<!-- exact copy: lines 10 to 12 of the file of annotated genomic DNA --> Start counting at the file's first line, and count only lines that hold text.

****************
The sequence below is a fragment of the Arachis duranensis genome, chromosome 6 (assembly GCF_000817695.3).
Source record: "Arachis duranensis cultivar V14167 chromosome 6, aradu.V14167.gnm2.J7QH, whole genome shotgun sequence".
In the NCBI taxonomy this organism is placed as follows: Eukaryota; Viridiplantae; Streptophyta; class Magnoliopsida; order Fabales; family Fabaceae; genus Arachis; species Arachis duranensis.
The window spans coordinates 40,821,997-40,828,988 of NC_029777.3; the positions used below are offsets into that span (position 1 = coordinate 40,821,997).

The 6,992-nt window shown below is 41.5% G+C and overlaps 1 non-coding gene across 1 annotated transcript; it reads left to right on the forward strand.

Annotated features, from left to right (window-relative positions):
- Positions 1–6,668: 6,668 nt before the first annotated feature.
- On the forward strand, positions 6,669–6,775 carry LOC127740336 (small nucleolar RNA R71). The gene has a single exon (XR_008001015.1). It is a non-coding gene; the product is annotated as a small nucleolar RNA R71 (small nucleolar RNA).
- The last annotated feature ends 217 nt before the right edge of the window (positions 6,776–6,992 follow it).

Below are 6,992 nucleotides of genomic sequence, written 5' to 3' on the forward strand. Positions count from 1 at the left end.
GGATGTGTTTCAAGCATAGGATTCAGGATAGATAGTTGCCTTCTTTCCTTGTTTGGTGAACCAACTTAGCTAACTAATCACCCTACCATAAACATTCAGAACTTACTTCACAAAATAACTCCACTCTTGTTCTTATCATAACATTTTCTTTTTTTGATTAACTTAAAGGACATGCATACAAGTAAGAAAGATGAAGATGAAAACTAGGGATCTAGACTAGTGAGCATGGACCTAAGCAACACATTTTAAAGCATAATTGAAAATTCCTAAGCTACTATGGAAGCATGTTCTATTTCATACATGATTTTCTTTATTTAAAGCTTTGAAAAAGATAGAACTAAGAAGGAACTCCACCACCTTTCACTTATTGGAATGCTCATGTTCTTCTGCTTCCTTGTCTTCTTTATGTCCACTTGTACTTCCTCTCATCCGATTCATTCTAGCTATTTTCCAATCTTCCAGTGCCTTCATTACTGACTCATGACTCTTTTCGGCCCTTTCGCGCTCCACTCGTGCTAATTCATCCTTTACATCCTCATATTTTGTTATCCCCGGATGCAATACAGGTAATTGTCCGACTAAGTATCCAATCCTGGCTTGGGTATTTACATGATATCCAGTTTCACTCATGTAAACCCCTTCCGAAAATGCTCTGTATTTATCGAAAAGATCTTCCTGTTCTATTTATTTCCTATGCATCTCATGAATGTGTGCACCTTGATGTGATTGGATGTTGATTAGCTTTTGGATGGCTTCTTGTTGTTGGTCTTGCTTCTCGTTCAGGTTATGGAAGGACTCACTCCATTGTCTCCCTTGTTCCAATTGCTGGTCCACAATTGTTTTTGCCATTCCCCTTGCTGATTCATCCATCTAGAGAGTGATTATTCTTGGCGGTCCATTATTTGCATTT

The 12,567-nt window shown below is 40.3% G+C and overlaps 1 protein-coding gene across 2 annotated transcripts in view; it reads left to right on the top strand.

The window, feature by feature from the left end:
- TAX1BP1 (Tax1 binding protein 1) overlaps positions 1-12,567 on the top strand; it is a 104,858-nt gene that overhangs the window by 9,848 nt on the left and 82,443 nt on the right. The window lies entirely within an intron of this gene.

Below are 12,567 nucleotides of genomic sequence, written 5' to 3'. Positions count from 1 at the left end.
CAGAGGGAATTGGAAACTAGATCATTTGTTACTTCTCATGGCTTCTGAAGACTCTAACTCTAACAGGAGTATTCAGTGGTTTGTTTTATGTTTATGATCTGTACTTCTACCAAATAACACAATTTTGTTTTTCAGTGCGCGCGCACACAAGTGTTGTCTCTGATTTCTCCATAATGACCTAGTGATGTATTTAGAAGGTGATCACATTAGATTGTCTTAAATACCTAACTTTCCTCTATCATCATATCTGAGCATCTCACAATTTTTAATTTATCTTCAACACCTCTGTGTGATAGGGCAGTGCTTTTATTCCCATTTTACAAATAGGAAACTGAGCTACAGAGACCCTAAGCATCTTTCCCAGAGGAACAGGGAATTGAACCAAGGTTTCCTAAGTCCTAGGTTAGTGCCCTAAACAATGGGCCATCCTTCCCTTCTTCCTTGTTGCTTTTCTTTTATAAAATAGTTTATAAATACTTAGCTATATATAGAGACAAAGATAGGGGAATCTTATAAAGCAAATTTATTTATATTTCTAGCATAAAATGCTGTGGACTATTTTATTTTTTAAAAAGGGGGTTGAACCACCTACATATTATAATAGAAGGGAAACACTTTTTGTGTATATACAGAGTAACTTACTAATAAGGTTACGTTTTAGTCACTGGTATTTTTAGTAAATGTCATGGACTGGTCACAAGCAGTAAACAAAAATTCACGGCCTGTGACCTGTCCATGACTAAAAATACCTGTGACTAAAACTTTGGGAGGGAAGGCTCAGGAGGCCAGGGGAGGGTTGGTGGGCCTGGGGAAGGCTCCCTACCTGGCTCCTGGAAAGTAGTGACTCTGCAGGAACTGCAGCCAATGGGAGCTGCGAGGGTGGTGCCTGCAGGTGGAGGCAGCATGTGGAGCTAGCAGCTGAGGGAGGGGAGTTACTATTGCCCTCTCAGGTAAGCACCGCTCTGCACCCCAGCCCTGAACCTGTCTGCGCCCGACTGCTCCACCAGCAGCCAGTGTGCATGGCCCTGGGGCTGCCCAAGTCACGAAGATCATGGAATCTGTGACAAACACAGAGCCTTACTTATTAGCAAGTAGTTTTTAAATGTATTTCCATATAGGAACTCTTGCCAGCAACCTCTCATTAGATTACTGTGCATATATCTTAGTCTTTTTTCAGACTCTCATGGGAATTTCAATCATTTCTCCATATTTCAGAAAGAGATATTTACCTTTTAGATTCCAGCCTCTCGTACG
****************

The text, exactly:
Below are 6,992 nucleotides of genomic sequence, written 5' to 3' on the forward strand. Positions count from 1 at the left end.
GGATGTGTTTCAAGCATAGGATTCAGGATAGATAGTTGCCTTCTTTCCTTGTTTGGTGAACCAACTTAGCTAACTAATCACCCTACCATAAACATTCAGAACTTACTTCACAAAATAACTCCACTCTTGTTCTTATCATAACATTTTCTTTTTTTGATTAACTTAAAGGACATGCATACAAGTAAGAAAGATGAAGATGAAAACTAGGGATCTAGACTAGTGAGCATGGACCTAAGCAACACATTTTAAAGCATAATTGAAAATTCCTAAGCTACTATGGAAGCATGTTCTATTTCATACATGATTTTCTTTATTTAAAGCTTTGAAAAAGATAGAACTAAGAAGGAACTCCACCACCTTTCACTTATTGGAATGCTCATGTTCTTCTGCTTCCTTGTCTTCTTTATGTCCACTTGTACTTCCTCTCATCCGATTCATTCTAGCTATTTTCCAATCTTCCAGTGCCTTCATTACTGACTCATGACTCTTTTCGGCCCTTTCGCGCTCCACTCGTGCTAATTCATCCTTTACATCCTCATATTTTGTTATCCCCGGATGCAATACAGGTAATTGTCCGACTAAGTATCCAATCCTGGCTTGGGTATTTACATGATATCCAGTTTCACTCATGTAAACCCCTTCCGAAAATGCTCTGTATTTATCGAAAAGATCTTCCTGTTCTATTTATTTCCTATGCATCTCATGAATGTGTGCACCTTGATGTGATTGGATGTTGATTAGCTTTTGGATGGCTTCTTGTTGTTGGTCTTGCTTCTCGTTCAGGTTATGGAAGGACTCACTCCATTGTCTCCCTTGTTCCAATTGCTGGTCCACAATTGTTTTTGCCATTCCCCTTGCTGATTCATCCATCTAGAGAGTGATTATTCTTGGCGGTCCATTATTTGCATTT

The 12,567-nt window shown below is 40.3% G+C and overlaps 1 protein-coding gene across 2 annotated transcripts in view; it reads left to right on the top strand.